The instantaneous G-forces that are applied to a handgun during firing are actually much higher than the forces inside an internal combustion engine while running.  Which is why gun parts "shoot loose", while car parts don't (as quickly), if the screws/bolts are properly torqued.  It's interesting, that some shooters don't expect the same level of reliability from their firearms, as most drivers expect from their vehicles.

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28 minutes ago, Blu Nos Dav said:

 

I wrote "$50 scope mount", of which there are many models which provide precise torque specifications for proper assembly.  It helps if you read & understand the question, before you blurt out an answer.

 

Please explain how both examples which involve holding two pieces of metal together using screws is "significantly different".

So...are you referring to Rings or Bases?

 

If you're referring to Rings, then there is significant differences since you are not truly holding two pieces of metal together...but you seem to be pretty schmart, so you probably already understand this. So I'll continue with the stipulation that you're schmart...so obviously these stoopid manufacturers haven't done their calculations on the clamping force needed for these frame components to be operated properly and safely. May I suggest that you do the engineering for them and let them know that you've accomplished this. Perhaps they will pay you for your efforts and even proclaim the day as "Blu Nos Dav Day" in celebration of the day that you saved their company from industry embarrassment.

 

Hope I didn't "blurt" out an answer again...

 

Phantom

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1 hour ago, Blu Nos Dav said:

 

I don't know what type of tools Colt used back in the 1880's, but, I do know that they now use CNC machines and other very advanced equipment, so, I expect that their assembly & maintenance techniques should have improved as well.  Perhaps, you believe that they are still using water-wheels to power their machinery along the Connecticut River?

 

If I am the first person to ask this question, then I'll take that as a compliment.

 

 

Just an FYI, Colt does not even make the parts anymore for the SAA.  They only finish and assemble them.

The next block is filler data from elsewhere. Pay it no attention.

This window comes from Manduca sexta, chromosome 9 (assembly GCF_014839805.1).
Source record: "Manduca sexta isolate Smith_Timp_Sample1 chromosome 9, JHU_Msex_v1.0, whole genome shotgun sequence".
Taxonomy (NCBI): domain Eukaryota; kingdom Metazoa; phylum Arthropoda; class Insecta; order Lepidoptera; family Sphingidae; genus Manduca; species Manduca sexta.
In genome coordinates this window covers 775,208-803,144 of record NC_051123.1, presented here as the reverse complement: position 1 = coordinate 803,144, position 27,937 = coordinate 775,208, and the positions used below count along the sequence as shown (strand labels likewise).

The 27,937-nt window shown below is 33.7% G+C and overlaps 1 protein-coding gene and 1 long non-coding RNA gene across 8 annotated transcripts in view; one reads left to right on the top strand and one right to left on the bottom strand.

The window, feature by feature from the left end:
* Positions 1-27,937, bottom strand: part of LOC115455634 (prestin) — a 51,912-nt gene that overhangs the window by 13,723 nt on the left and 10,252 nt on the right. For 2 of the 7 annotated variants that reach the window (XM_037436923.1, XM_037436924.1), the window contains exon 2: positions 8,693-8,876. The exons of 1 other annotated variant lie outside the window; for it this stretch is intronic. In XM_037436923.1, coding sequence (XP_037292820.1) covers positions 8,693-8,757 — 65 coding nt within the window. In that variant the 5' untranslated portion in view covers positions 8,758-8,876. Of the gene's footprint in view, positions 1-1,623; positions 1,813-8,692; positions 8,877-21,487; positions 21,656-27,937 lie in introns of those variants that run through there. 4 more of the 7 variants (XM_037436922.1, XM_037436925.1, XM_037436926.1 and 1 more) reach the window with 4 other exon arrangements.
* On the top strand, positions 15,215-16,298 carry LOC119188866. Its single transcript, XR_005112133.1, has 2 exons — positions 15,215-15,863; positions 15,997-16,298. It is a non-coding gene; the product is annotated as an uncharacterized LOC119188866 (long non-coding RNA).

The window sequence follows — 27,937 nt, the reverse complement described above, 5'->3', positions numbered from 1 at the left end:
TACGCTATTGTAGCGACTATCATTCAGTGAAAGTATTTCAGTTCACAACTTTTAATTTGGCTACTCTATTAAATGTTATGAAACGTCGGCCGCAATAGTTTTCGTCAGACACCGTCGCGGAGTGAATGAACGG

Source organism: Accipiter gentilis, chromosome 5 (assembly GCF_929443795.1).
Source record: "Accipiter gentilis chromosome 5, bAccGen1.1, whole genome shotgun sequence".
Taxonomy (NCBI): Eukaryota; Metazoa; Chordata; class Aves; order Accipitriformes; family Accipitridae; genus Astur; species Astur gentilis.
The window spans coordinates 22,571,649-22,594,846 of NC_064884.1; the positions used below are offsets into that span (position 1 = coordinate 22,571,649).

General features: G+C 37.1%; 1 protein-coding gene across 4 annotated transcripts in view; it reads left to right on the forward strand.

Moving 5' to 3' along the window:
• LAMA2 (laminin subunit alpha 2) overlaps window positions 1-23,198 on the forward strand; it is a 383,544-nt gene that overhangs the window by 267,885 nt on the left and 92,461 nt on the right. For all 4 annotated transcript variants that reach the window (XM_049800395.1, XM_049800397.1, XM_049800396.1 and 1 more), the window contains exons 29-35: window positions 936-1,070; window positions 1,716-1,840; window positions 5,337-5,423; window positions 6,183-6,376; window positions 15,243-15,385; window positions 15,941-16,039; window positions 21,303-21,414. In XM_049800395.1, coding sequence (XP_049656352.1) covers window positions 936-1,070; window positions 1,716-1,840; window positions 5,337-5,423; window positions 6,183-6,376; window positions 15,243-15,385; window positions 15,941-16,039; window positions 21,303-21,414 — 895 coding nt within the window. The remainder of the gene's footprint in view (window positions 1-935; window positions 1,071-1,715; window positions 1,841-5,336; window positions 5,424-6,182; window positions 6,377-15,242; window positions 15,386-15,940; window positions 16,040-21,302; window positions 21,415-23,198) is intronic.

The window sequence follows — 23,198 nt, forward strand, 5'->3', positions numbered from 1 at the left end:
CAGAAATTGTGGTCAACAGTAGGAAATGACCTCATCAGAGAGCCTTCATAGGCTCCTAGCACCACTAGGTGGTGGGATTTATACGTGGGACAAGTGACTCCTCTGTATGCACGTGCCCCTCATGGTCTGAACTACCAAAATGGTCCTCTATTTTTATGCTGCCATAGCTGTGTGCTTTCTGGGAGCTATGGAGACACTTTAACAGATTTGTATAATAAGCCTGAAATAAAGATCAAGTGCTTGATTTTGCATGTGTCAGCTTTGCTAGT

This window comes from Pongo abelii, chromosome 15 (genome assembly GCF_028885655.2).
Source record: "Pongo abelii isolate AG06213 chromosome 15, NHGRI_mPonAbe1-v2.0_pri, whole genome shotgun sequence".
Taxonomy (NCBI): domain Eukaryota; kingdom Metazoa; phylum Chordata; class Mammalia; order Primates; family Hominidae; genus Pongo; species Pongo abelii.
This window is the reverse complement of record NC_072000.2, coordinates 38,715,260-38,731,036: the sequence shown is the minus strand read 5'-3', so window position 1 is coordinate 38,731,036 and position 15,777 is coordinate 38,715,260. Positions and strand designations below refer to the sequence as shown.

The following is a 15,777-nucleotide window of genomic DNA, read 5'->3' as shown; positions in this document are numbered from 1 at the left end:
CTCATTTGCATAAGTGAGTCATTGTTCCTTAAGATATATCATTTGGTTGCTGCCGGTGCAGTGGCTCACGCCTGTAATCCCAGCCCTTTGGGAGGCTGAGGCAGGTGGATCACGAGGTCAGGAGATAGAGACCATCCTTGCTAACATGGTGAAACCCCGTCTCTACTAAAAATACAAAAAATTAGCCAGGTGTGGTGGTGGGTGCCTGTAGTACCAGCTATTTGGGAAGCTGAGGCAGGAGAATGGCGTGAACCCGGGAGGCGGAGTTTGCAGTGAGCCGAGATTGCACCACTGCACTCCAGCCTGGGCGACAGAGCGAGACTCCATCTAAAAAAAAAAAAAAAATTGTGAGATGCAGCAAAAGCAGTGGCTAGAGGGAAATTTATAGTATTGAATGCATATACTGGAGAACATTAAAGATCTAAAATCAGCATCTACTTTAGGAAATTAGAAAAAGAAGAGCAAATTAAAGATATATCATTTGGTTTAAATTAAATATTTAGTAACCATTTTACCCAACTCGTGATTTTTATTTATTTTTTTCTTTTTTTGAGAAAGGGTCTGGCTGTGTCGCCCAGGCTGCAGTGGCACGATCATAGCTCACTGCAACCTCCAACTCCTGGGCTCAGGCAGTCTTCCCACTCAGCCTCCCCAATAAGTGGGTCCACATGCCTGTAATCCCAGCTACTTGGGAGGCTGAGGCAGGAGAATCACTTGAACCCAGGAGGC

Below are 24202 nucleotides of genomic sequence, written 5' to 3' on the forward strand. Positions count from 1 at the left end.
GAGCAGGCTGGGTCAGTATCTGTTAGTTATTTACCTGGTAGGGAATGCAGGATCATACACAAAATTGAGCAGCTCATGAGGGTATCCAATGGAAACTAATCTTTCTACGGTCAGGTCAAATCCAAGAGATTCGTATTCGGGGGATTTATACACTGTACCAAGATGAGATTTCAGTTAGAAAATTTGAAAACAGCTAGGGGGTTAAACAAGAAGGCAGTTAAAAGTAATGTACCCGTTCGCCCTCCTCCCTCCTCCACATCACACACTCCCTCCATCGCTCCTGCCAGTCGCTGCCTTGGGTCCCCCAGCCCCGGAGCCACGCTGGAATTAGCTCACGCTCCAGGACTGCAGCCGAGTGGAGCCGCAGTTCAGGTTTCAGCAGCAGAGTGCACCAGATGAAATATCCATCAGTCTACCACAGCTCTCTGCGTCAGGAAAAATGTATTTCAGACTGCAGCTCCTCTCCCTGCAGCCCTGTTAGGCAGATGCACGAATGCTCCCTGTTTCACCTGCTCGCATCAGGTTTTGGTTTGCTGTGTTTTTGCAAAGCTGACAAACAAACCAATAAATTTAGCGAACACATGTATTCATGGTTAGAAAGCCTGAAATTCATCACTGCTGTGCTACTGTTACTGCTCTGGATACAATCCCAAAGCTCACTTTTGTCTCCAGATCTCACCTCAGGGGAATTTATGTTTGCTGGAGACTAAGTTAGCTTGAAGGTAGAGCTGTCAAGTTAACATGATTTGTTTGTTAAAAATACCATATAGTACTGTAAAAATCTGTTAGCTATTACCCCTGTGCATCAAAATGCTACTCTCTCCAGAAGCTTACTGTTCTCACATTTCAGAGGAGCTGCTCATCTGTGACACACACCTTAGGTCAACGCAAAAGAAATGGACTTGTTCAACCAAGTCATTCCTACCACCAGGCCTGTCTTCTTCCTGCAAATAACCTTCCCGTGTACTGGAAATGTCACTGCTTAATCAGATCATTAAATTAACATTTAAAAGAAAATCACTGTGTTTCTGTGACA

I am calling an official Troll alert.  This guy only wants to argue about non-sense.

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Obviously my question has gotten on some members' nerves.  I've read many threads here on the Wire that ask interesting questions.  If I can offer some helpful information - I do, and if I can't - I don't.  But, it would never occur to me to jump on my keyboard to type words to the effect of, 'I don't know the answer, but, I want to tell the OP what a dumb question he's asking!'  If you actually have more important things to worry about, why are you here typing?

 

Warden - Thank you for adding some levity, that was pretty funny!

 

Ringo - Thank you for at least answering my one of my original questions.  (sarcasm noted)

 

Phan - Not sure if Colt has learned much from anyone's suggestions over the years ..... Is this their 20th bankruptcy, or only their 19th?

 

Lars - Thanx for making an "official" proclamation. 

 

I'll look elsewhere for an answer to my question.  Dave out.

 

 

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3 minutes ago, Blu Nos Dav said:

Obviously my question has gotten on some members' nerves.  I've read many threads here on the Wire that ask interesting questions.  If I can offer some helpful information - I do, and if I can't - I don't.  But, it would never occur to me to jump on my keyboard to type words to the effect of, 'I don't know the answer, but, I want to tell the OP what a dumb question he's asking!'  If you actually have more important things to worry about, why are you here typing?

 

Warden - Thank you for adding some levity, that was pretty funny!

 

Ringo - Thank you for at least answering my one of my original questions.  (sarcasm noted)

 

Phan - Not sure if Colt has learned much from anyone's suggestions over the years ..... Is this their 20th bankruptcy, or only their 19th?

 

Lars - Thanx for making an "official" proclamation. 

 

I'll look elsewhere for an answer to my question.  Dave out.